We strive to have the issuing agencies themselves certifying suppliers. That means, for example, Aenor would become part of Digitalis and certify that X company is current on ISO 9001. That would be the real added value
adds Ferrovial’s Project Manager.
Right now, Digitalis revolves around these blockchain identities, which are applied to an environment with purchase transactions. It is still a proof of concept where each of the six companies involved has simulated a role.
So we’ve gone about studying what had to be asked of each type of supplier, differentiating between common requirements that everyone is usually asked and requirements specific to the service desired
explains Cristina García-Ochoa.
The solution has been developed technologically by the consulting firm Grant Thornton; it is based on the standard protocol that is behind the Alastria partnership, which the six participating companies belong to. This project triumphed at the most recent AERCE Awards and was a finalist at the IDC Awards for innovative company of 2020.
This system only makes sense in an environment of distrust where immutability and traceability are vital
says Cristina García-Ochoa. The technology enables trusting without knowing, the first step to adding other benefits such as:
- Increased agility and efficiency in relationships with suppliers.
- The standardization and simplification of processes.
- Cost savings.
- Secure data whose accuracy is guaranteed.
- Fewer bureaucratic and administrative tasks.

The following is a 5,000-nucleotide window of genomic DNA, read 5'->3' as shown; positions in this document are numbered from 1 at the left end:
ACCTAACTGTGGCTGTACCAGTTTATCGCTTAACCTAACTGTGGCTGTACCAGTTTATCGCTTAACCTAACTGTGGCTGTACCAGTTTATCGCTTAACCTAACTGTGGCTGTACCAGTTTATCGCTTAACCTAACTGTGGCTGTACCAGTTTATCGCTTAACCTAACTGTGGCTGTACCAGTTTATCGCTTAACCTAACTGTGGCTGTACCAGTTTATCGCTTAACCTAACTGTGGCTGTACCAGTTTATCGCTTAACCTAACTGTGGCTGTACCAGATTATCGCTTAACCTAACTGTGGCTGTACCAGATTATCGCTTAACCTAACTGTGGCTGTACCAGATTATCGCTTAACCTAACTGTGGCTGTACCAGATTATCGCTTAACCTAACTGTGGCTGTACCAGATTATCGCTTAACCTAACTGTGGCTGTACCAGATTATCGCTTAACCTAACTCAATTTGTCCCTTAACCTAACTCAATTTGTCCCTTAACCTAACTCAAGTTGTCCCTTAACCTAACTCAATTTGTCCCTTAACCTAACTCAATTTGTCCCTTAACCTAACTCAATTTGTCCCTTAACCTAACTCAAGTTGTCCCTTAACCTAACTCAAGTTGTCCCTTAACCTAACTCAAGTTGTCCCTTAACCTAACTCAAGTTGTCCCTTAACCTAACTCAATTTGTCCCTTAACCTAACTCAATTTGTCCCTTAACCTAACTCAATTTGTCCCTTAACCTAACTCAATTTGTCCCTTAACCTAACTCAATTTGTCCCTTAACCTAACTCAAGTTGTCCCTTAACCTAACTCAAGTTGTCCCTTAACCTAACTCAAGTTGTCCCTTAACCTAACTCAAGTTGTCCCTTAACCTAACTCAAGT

A look at the future with blockchain
Digitalis’ first proof of concept demonstrated blockchain technology’s viability for verifying supplier documentation associated with the purchase department’s process. Nevertheless, the idea is to go even further.
The structure of a blockchain platform allows data to be recorded and validated without the need for trust between the parties involved. | Unsplash/ @chuttersnap
Digital identity is the core of the project. But right now, we’re considering turning it into a platform for digital identities that apply to multiple use cases, such as certifying powers or access control.
There may be many use cases derived from this first concept
adds Cristina García-Ochoa.
To explore new avenues, the six companies involved in the original project are contacting other organizations to assess their interest in supplier verification via blockchain and other possible uses, showing them the potential the platform holds for other use cases.
Digitalis is now faced with two paths. On the one hand, turning the proof of concept into a minimum viable product for the use case for purchases. On the other, working on defining a governance model for how it functions and how the platform is managed while studying the possibility of including other uses.
It’s a project that makes more sense as more companies join. We aren’t competitive; it interests and benefits all of us
Ferrovial’s Project Manager concludes.
*This text summarizes Ferrovial’s experience with the project and is not a statement from the consortium composed of the six companies.
Written by Cristina García-Ochoa Martín the 6 de Marzo de 2020